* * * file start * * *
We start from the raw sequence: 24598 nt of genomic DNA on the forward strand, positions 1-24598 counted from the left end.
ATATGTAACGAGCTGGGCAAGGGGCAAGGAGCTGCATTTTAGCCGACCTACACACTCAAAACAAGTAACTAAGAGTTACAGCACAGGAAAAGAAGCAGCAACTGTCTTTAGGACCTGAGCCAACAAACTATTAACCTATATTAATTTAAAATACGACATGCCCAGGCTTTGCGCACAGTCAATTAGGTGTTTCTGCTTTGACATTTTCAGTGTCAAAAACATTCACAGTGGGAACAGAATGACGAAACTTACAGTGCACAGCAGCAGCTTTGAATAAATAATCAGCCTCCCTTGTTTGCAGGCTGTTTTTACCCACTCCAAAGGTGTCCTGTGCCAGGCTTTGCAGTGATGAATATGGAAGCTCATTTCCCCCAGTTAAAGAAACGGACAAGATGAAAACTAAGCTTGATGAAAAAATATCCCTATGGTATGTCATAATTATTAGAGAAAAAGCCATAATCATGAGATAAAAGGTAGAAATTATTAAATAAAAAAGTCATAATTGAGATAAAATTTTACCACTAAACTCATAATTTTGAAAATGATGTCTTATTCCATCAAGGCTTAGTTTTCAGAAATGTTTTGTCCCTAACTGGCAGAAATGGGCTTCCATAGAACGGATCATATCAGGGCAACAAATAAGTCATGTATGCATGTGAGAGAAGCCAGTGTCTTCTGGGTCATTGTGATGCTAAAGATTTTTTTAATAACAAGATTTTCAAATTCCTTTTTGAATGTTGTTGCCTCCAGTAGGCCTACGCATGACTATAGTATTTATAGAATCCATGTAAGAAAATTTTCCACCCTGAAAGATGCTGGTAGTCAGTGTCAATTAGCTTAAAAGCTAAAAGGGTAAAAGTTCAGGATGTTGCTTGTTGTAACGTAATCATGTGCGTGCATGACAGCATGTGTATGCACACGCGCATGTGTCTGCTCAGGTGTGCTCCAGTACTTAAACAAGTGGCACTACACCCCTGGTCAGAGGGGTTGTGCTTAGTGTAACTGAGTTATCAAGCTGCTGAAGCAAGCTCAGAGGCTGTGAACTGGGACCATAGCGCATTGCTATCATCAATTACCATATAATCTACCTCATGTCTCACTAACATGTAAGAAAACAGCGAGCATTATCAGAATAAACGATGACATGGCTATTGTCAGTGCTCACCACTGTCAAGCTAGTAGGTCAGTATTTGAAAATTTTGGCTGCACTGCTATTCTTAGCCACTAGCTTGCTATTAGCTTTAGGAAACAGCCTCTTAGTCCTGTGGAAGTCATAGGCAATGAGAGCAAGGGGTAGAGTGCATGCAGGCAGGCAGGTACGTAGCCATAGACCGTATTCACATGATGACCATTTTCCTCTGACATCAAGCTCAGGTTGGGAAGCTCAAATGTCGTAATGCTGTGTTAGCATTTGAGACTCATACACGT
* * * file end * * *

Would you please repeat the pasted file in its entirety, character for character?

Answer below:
We start from the raw sequence: 24598 nt of genomic DNA on the forward strand, positions 1-24598 counted from the left end.
ATATGTAACGAGCTGGGCAAGGGGCAAGGAGCTGCATTTTAGCCGACCTACACACTCAAAACAAGTAACTAAGAGTTACAGCACAGGAAAAGAAGCAGCAACTGTCTTTAGGACCTGAGCCAACAAACTATTAACCTATATTAATTTAAAATACGACATGCCCAGGCTTTGCGCACAGTCAATTAGGTGTTTCTGCTTTGACATTTTCAGTGTCAAAAACATTCACAGTGGGAACAGAATGACGAAACTTACAGTGCACAGCAGCAGCTTTGAATAAATAATCAGCCTCCCTTGTTTGCAGGCTGTTTTTACCCACTCCAAAGGTGTCCTGTGCCAGGCTTTGCAGTGATGAATATGGAAGCTCATTTCCCCCAGTTAAAGAAACGGACAAGATGAAAACTAAGCTTGATGAAAAAATATCCCTATGGTATGTCATAATTATTAGAGAAAAAGCCATAATCATGAGATAAAAGGTAGAAATTATTAAATAAAAAAGTCATAATTGAGATAAAATTTTACCACTAAACTCATAATTTTGAAAATGATGTCTTATTCCATCAAGGCTTAGTTTTCAGAAATGTTTTGTCCCTAACTGGCAGAAATGGGCTTCCATAGAACGGATCATATCAGGGCAACAAATAAGTCATGTATGCATGTGAGAGAAGCCAGTGTCTTCTGGGTCATTGTGATGCTAAAGATTTTTTTAATAACAAGATTTTCAAATTCCTTTTTGAATGTTGTTGCCTCCAGTAGGCCTACGCATGACTATAGTATTTATAGAATCCATGTAAGAAAATTTTCCACCCTGAAAGATGCTGGTAGTCAGTGTCAATTAGCTTAAAAGCTAAAAGGGTAAAAGTTCAGGATGTTGCTTGTTGTAACGTAATCATGTGCGTGCATGACAGCATGTGTATGCACACGCGCATGTGTCTGCTCAGGTGTGCTCCAGTACTTAAACAAGTGGCACTACACCCCTGGTCAGAGGGGTTGTGCTTAGTGTAACTGAGTTATCAAGCTGCTGAAGCAAGCTCAGAGGCTGTGAACTGGGACCATAGCGCATTGCTATCATCAATTACCATATAATCTACCTCATGTCTCACTAACATGTAAGAAAACAGCGAGCATTATCAGAATAAACGATGACATGGCTATTGTCAGTGCTCACCACTGTCAAGCTAGTAGGTCAGTATTTGAAAATTTTGGCTGCACTGCTATTCTTAGCCACTAGCTTGCTATTAGCTTTAGGAAACAGCCTCTTAGTCCTGTGGAAGTCATAGGCAATGAGAGCAAGGGGTAGAGTGCATGCAGGCAGGCAGGTACGTAGCCATAGACCGTATTCACATGATGACCATTTTCCTCTGACATCAAGCTCAGGTTGGGAAGCTCAAATGTCGTAATGCTGTGTTAGCATTTGAGACTCATACACGT